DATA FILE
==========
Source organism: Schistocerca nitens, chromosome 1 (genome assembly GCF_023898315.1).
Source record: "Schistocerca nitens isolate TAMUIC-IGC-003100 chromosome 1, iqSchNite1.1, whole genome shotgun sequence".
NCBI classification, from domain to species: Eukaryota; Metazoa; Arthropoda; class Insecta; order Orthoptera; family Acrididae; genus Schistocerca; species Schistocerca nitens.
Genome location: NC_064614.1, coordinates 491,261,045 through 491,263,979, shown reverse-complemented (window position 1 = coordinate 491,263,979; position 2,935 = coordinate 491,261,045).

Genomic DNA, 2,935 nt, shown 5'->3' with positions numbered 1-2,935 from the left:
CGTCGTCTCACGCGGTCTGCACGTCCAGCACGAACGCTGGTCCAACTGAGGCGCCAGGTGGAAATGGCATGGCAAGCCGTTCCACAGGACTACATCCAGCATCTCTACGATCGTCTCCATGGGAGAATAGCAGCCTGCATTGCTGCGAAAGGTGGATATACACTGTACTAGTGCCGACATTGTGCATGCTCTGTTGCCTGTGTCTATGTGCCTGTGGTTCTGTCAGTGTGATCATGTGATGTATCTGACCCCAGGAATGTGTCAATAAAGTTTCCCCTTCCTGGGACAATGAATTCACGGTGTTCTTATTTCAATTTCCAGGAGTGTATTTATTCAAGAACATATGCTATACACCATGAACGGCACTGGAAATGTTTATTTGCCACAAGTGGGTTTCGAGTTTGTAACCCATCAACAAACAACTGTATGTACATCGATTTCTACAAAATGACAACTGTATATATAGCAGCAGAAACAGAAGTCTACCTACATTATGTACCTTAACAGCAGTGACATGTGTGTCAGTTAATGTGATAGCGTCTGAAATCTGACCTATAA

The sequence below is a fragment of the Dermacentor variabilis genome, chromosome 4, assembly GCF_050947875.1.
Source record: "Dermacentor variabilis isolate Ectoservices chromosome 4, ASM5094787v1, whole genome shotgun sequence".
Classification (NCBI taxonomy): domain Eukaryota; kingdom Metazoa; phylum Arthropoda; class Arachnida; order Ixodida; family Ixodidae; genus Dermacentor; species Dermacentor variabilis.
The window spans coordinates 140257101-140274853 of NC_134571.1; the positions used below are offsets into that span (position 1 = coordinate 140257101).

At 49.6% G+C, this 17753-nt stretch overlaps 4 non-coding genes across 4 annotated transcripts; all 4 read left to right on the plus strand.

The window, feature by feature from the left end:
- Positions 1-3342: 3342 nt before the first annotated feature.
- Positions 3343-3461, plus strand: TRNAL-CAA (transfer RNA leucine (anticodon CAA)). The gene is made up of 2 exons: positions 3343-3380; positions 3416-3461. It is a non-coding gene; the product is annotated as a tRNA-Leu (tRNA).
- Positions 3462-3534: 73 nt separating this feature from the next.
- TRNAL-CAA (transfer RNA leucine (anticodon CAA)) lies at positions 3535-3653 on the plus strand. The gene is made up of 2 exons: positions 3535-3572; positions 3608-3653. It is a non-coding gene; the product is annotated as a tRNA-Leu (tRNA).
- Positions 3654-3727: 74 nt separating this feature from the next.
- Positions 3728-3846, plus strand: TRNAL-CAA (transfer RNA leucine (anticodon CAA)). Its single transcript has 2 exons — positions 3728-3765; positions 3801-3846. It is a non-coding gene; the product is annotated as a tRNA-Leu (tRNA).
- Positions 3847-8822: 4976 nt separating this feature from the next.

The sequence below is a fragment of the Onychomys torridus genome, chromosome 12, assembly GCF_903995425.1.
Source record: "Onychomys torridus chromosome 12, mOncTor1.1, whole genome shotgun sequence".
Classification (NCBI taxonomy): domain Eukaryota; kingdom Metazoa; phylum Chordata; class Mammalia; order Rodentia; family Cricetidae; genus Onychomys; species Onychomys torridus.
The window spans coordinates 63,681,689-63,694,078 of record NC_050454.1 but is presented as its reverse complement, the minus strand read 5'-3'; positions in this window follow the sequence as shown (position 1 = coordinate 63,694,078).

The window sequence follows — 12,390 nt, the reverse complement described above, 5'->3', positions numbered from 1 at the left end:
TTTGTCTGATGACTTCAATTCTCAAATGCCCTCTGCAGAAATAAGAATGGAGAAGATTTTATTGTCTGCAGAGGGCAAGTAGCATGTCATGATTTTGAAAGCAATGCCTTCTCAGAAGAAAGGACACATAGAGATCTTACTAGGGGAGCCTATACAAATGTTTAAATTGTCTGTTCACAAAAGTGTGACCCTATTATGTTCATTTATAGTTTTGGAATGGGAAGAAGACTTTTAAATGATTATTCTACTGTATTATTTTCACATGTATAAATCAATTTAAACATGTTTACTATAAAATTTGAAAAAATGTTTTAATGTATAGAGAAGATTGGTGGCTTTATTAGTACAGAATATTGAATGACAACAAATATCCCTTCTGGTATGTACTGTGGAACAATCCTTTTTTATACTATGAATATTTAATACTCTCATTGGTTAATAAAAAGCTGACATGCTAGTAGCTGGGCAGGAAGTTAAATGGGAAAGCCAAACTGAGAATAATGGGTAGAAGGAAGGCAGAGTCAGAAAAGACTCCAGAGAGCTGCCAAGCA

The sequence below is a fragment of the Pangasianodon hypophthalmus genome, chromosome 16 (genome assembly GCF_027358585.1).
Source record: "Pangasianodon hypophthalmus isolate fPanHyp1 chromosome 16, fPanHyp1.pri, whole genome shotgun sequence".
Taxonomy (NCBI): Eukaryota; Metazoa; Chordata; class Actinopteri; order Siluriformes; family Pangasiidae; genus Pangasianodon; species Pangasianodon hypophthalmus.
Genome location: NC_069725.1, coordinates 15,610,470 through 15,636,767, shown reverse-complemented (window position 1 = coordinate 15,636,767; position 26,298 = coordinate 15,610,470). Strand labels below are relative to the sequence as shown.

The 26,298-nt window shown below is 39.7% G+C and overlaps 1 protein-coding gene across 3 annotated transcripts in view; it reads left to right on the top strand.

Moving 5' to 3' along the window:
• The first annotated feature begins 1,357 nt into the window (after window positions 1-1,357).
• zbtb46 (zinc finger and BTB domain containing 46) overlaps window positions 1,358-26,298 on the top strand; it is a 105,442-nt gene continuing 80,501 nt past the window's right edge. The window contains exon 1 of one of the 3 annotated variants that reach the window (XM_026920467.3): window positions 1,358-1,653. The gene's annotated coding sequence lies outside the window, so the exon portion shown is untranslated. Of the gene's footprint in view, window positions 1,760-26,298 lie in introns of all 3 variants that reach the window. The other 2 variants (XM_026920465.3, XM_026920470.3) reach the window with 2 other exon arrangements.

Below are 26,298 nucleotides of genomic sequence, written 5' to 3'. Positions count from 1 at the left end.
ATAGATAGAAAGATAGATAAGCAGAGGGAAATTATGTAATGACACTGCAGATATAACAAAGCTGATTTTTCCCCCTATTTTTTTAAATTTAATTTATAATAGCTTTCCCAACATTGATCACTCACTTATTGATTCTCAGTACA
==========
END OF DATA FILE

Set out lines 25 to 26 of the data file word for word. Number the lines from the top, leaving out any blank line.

TTTGTCTGATGACTTCAATTCTCAAATGCCCTCTGCAGAAATAAGAATGGAGAAGATTTTATTGTCTGCAGAGGGCAAGTAGCATGTCATGATTTTGAAAGCAATGCCTTCTCAGAAGAAAGGACACATAGAGATCTTACTAGGGGAGCCTATACAAATGTTTAAATTGTCTGTTCACAAAAGTGTGACCCTATTATGTTCATTTATAGTTTTGGAATGGGAAGAAGACTTTTAAATGATTATTCTACTGTATTATTTTCACATGTATAAATCAATTTAAACATGTTTACTATAAAATTTGAAAAAATGTTTTAATGTATAGAGAAGATTGGTGGCTTTATTAGTACAGAATATTGAATGACAACAAATATCCCTTCTGGTATGTACTGTGGAACAATCCTTTTTTATACTATGAATATTTAATACTCTCATTGGTTAATAAAAAGCTGACATGCTAGTAGCTGGGCAGGAAGTTAAATGGGAAAGCCAAACTGAGAATAATGGGTAGAAGGAAGGCAGAGTCAGAAAAGACTCCAGAGAGCTGCCAAGCA

The sequence below is a fragment of the Pangasianodon hypophthalmus genome, chromosome 16 (genome assembly GCF_027358585.1).